Originally Posted by dworley
Ag76 - All three times I have tried brisket the meat has come to temp very quickly. I didn't check temp at time of panning, just went by time. I had injected the brisket so there was at least 5-6 cups of au jus in the pan after cooking but I did not add anymore at the pan stage. I forgot to note the flat temp but it was higher than 200. My first reaction was that the pit was running hot but I verified temp with a remote probe (was 10 degrees lower at the grate then the digital probe displayed but close enough).
My suggestions would be:
1. Check the accuracy of all thermometers/probes you are using. I boil some water on the stove and see how close to 212 I get. Calibrate accordingly if your thermometer allows for it.
2. Add ~ 1/4" of liquid such as water or beer to the pan before foiling.
3. Pan and foil at 160 to 165.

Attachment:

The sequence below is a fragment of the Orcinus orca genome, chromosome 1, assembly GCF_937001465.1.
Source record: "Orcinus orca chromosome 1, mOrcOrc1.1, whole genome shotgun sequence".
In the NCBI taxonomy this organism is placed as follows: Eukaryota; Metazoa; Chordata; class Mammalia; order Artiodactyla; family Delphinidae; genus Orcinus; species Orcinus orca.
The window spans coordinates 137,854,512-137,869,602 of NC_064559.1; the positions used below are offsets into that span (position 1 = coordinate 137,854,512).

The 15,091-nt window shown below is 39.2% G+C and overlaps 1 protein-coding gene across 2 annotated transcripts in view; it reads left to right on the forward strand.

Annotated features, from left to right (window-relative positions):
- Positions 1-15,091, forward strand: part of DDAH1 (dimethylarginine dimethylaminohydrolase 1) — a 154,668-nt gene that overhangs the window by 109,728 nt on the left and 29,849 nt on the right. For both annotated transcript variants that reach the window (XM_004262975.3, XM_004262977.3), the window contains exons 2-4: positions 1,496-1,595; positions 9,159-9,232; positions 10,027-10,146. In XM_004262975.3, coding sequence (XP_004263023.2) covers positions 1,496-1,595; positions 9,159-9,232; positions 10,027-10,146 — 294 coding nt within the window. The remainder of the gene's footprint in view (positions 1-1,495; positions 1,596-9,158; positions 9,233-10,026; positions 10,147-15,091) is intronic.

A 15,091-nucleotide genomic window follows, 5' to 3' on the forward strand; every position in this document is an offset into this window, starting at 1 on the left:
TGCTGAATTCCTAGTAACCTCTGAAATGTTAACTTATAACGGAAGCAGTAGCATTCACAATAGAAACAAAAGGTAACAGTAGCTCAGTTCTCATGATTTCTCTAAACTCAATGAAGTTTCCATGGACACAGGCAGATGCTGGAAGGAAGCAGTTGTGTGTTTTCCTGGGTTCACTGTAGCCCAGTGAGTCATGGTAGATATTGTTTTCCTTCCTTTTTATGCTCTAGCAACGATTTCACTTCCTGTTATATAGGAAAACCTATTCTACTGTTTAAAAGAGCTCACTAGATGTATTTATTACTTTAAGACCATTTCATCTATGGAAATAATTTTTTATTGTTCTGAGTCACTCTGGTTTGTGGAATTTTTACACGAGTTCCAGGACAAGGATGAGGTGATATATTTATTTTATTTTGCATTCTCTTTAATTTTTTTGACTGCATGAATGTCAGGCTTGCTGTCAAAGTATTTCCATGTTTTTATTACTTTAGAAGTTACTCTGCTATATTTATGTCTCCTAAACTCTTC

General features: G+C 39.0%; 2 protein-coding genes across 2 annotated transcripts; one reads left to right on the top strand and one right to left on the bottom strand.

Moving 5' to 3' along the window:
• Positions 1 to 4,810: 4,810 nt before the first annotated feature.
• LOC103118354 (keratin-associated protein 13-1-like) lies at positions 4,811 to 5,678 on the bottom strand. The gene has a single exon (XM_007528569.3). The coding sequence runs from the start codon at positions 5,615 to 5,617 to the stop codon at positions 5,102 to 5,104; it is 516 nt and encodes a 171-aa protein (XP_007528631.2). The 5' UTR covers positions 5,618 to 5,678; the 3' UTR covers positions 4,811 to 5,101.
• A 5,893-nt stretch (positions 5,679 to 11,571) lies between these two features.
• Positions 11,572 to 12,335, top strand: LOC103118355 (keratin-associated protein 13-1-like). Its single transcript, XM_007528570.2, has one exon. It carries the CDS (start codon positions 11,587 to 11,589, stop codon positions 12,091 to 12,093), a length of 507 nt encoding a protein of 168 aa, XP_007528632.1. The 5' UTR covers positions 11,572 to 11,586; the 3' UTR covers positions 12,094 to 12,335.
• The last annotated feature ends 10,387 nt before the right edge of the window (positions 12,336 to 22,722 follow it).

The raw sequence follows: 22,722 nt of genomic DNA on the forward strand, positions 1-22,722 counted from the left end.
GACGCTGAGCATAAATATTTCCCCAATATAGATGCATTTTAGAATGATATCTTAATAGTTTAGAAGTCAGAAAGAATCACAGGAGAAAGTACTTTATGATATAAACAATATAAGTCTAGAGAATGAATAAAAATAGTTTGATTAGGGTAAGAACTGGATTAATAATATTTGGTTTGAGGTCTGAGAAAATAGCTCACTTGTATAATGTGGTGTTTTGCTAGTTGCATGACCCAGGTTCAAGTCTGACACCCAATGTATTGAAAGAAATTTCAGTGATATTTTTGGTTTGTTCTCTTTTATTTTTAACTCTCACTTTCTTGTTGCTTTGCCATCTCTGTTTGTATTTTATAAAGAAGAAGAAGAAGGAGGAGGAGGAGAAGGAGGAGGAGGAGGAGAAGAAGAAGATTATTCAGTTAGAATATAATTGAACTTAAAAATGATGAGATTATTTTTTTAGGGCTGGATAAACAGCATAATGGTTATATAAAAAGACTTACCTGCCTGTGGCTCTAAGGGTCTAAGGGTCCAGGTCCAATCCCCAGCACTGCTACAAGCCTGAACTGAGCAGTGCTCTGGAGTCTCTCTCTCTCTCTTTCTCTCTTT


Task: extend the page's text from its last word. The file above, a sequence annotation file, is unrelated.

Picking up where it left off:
4. Start checking for tenderness with the probe at ~ 185. You might have to go up to 200 to reach the point where the probe inserts like it is going into a soft stick of butter.
I have cooked a lot of excellent briskets using the high heat method, mainly because I do not have 12 - 15 hours to spend on it due to my work load. You can also cook a great brisket using low and slow, i.e., maintaining a pit temp of ~ 210 - 225. Be prepared to spend 12-15 hours if you do it this way, possibly longer for a big brisket.
If I can be of any more help, I would be more than glad to. I have certainly received more than my fair share here.